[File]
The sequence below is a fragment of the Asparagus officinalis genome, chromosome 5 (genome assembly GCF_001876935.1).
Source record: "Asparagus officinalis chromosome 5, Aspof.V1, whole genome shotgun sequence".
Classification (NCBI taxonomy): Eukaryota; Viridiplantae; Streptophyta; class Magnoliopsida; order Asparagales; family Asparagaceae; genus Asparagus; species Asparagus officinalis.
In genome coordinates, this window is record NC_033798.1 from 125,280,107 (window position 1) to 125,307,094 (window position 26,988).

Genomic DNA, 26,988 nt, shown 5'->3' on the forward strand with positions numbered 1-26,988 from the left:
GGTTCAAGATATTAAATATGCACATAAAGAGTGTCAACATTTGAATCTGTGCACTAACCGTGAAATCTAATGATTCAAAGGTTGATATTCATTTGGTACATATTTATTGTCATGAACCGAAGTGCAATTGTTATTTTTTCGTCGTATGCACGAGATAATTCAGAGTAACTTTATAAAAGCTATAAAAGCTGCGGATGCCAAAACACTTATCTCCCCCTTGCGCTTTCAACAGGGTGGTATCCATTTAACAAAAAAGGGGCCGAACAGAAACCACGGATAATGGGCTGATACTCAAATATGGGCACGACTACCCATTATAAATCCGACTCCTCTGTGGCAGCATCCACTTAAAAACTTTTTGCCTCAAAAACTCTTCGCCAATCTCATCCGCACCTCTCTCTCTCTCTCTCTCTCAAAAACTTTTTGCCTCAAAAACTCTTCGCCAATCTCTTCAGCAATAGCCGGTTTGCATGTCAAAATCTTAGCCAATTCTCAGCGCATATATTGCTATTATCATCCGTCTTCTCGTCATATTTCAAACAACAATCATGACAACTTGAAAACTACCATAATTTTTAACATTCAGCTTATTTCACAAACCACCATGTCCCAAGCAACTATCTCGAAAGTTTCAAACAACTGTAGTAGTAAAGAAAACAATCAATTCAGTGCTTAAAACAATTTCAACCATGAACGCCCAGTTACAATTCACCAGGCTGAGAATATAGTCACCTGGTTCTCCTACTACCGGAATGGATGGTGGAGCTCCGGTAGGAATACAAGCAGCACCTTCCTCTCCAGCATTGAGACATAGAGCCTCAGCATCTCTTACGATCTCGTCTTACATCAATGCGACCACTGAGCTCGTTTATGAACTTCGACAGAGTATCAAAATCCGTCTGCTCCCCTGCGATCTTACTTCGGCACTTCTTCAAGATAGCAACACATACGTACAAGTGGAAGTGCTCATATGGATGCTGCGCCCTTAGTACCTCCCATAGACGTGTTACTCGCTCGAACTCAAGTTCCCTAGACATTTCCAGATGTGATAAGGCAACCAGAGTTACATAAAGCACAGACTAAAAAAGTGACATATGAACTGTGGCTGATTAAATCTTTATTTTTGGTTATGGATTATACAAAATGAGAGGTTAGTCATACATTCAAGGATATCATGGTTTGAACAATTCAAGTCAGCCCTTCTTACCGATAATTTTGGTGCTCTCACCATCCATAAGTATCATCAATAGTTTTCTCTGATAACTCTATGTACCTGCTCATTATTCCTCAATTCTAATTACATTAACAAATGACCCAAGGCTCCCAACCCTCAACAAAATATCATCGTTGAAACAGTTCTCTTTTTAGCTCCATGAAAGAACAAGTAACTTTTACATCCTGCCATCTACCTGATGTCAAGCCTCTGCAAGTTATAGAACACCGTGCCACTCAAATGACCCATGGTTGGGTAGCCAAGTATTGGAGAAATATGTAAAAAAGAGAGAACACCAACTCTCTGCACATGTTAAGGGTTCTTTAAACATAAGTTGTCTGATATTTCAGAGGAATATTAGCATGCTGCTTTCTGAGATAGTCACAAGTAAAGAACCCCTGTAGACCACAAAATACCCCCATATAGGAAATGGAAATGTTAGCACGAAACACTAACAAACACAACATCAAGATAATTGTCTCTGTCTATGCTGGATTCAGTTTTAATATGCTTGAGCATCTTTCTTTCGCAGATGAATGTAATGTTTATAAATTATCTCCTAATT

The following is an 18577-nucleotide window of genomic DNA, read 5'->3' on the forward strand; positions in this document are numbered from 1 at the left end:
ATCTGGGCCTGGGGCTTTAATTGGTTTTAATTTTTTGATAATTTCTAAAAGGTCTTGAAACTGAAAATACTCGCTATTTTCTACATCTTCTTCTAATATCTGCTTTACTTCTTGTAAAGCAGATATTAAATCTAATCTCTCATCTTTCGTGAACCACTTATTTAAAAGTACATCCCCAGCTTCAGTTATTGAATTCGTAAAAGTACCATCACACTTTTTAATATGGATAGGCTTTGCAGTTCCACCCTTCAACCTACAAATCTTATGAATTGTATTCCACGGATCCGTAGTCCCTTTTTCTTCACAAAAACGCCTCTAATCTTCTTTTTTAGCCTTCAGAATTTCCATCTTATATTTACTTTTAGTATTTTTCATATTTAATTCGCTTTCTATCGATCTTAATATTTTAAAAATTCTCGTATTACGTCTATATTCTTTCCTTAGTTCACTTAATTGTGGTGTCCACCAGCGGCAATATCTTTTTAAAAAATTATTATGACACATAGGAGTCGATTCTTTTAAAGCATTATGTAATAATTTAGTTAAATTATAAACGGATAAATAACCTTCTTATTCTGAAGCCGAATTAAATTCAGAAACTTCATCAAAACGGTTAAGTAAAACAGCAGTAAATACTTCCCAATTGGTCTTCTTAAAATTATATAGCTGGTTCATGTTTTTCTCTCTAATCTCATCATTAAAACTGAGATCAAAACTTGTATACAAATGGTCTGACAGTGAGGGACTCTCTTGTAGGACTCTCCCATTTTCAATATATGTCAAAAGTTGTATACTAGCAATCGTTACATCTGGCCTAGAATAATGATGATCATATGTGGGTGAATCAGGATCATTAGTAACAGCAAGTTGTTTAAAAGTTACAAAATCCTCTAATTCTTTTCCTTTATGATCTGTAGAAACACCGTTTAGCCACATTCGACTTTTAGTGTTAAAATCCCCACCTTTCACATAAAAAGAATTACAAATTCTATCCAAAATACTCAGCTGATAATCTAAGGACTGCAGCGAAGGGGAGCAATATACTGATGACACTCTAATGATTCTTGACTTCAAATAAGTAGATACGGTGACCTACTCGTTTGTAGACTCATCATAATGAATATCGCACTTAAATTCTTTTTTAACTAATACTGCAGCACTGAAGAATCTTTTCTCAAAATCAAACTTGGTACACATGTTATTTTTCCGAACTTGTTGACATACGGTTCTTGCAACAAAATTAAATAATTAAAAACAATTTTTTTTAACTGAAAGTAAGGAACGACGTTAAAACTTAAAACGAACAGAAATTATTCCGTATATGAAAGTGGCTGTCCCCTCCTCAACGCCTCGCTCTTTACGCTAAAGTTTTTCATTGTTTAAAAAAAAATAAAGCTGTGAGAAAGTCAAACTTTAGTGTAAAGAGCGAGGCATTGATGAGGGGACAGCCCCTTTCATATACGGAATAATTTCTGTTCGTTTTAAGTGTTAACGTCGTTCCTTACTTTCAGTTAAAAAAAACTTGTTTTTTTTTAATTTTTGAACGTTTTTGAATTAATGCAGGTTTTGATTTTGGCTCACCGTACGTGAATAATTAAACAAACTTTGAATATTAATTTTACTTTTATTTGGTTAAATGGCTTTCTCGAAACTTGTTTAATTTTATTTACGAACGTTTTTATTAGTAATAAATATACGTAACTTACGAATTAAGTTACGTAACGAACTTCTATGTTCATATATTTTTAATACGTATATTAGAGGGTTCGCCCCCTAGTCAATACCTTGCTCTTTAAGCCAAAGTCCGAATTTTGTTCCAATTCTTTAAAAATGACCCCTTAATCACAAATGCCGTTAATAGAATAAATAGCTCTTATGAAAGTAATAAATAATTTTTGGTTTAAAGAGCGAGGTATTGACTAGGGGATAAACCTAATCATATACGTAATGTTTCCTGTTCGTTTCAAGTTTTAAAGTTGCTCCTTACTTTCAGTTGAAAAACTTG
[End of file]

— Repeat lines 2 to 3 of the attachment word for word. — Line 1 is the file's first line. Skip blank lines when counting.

Source record: "Asparagus officinalis chromosome 5, Aspof.V1, whole genome shotgun sequence".
Classification (NCBI taxonomy): Eukaryota; Viridiplantae; Streptophyta; class Magnoliopsida; order Asparagales; family Asparagaceae; genus Asparagus; species Asparagus officinalis.